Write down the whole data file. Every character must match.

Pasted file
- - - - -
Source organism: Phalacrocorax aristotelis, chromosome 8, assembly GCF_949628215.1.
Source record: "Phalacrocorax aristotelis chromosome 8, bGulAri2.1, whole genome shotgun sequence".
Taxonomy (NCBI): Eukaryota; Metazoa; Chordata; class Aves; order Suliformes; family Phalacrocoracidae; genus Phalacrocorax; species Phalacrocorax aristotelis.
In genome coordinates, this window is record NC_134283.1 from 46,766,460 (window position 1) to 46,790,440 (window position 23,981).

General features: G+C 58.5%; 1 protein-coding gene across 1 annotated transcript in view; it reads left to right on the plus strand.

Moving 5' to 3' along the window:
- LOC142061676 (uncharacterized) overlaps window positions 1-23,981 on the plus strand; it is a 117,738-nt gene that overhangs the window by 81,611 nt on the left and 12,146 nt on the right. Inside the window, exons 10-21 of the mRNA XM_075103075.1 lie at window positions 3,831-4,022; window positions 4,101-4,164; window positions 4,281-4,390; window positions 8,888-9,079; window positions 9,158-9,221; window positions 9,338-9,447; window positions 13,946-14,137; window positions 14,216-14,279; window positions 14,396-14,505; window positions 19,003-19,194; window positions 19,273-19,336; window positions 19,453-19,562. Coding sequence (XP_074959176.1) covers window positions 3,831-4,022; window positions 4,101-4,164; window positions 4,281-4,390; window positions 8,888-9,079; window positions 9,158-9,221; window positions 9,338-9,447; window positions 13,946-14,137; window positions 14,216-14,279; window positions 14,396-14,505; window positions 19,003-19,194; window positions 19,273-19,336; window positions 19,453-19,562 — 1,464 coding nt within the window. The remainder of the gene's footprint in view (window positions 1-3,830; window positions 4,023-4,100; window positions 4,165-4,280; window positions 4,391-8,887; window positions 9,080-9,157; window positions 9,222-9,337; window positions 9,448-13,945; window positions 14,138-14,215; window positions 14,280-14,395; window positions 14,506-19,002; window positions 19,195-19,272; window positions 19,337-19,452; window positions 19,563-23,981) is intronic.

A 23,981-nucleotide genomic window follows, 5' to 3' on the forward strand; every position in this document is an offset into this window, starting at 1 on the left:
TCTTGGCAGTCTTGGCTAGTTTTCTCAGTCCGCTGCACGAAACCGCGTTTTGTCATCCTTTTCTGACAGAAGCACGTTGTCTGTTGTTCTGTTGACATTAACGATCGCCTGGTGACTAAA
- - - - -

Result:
Source organism: Phalacrocorax aristotelis, chromosome 8, assembly GCF_949628215.1.
Source record: "Phalacrocorax aristotelis chromosome 8, bGulAri2.1, whole genome shotgun sequence".
Taxonomy (NCBI): Eukaryota; Metazoa; Chordata; class Aves; order Suliformes; family Phalacrocoracidae; genus Phalacrocorax; species Phalacrocorax aristotelis.
In genome coordinates, this window is record NC_134283.1 from 46,766,460 (window position 1) to 46,790,440 (window position 23,981).

General features: G+C 58.5%; 1 protein-coding gene across 1 annotated transcript in view; it reads left to right on the plus strand.

Moving 5' to 3' along the window:
- LOC142061676 (uncharacterized) overlaps window positions 1-23,981 on the plus strand; it is a 117,738-nt gene that overhangs the window by 81,611 nt on the left and 12,146 nt on the right. Inside the window, exons 10-21 of the mRNA XM_075103075.1 lie at window positions 3,831-4,022; window positions 4,101-4,164; window positions 4,281-4,390; window positions 8,888-9,079; window positions 9,158-9,221; window positions 9,338-9,447; window positions 13,946-14,137; window positions 14,216-14,279; window positions 14,396-14,505; window positions 19,003-19,194; window positions 19,273-19,336; window positions 19,453-19,562. Coding sequence (XP_074959176.1) covers window positions 3,831-4,022; window positions 4,101-4,164; window positions 4,281-4,390; window positions 8,888-9,079; window positions 9,158-9,221; window positions 9,338-9,447; window positions 13,946-14,137; window positions 14,216-14,279; window positions 14,396-14,505; window positions 19,003-19,194; window positions 19,273-19,336; window positions 19,453-19,562 — 1,464 coding nt within the window. The remainder of the gene's footprint in view (window positions 1-3,830; window positions 4,023-4,100; window positions 4,165-4,280; window positions 4,391-8,887; window positions 9,080-9,157; window positions 9,222-9,337; window positions 9,448-13,945; window positions 14,138-14,215; window positions 14,280-14,395; window positions 14,506-19,002; window positions 19,195-19,272; window positions 19,337-19,452; window positions 19,563-23,981) is intronic.

A 23,981-nucleotide genomic window follows, 5' to 3' on the forward strand; every position in this document is an offset into this window, starting at 1 on the left:
TCTTGGCAGTCTTGGCTAGTTTTCTCAGTCCGCTGCACGAAACCGCGTTTTGTCATCCTTTTCTGACAGAAGCACGTTGTCTGTTGTTCTGTTGACATTAACGATCGCCTGGTGACTAAA